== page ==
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Population Growth and Food Production

In the 1960s, the ‘green revolution’ offset the looming food disaster. Its success was based on improved plant breeding, intensification due to irrigation, increasing usage of inorganic fertilizer and energy inputs along the food chain. From farm mechanization, chemical fertilizers and pesticides to processing, cooling and packaging, fossil fuels made a significant contribution to this success. Such resources will not be available at cheap prices forever – all the more reason to start looking for alternatives. As the human population continues to grow, so does the demand for food.

However, a simple repetition of the green revolution to meet the increasing demand is highly unlikely. Fossil fuels are being increasingly exploited. This is happening at the cost of increasing greenhouse gases in the atmosphere. In addition, the continuing dependency on fossil fuels in the agri-food sector creates a high risk of fluctuating prices, potentially making food unaffordable for the economically weak – at least temporarily. The supply of fertile arable land is finite and therefore increased demand for food also puts pressure on the planet’s limited resource base. To identify effective changes, stakeholders will have to look at different aspects and segments along the agri-food value chains. For instance, approximately 40 percent of the global land area is classified as agricultural land with very limited opportunities for expansion[1]. The FAO estimates that globally every year 25,000 million tonnes of topsoil are washed away by water erosion. Not only is the area available for food production limited but its suitability for production is being continuously eroded. There is an urgent need for solutions. Cultivation methods that make efficient use of resources are a major step forward.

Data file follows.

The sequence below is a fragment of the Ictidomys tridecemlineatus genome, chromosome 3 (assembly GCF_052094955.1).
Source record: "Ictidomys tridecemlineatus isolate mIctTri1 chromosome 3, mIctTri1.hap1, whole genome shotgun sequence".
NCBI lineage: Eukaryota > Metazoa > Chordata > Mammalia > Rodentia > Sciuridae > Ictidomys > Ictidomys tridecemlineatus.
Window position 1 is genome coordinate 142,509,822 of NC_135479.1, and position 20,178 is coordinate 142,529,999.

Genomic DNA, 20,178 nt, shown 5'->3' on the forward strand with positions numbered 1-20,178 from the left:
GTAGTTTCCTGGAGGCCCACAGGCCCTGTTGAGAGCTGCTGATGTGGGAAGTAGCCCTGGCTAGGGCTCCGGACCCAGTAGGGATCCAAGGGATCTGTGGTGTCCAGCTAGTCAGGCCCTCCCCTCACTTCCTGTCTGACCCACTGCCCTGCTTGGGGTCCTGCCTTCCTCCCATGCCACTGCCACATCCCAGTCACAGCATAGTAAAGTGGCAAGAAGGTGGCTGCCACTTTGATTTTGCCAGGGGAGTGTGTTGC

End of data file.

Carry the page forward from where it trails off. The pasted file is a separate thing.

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Agricultural Production and Value Chains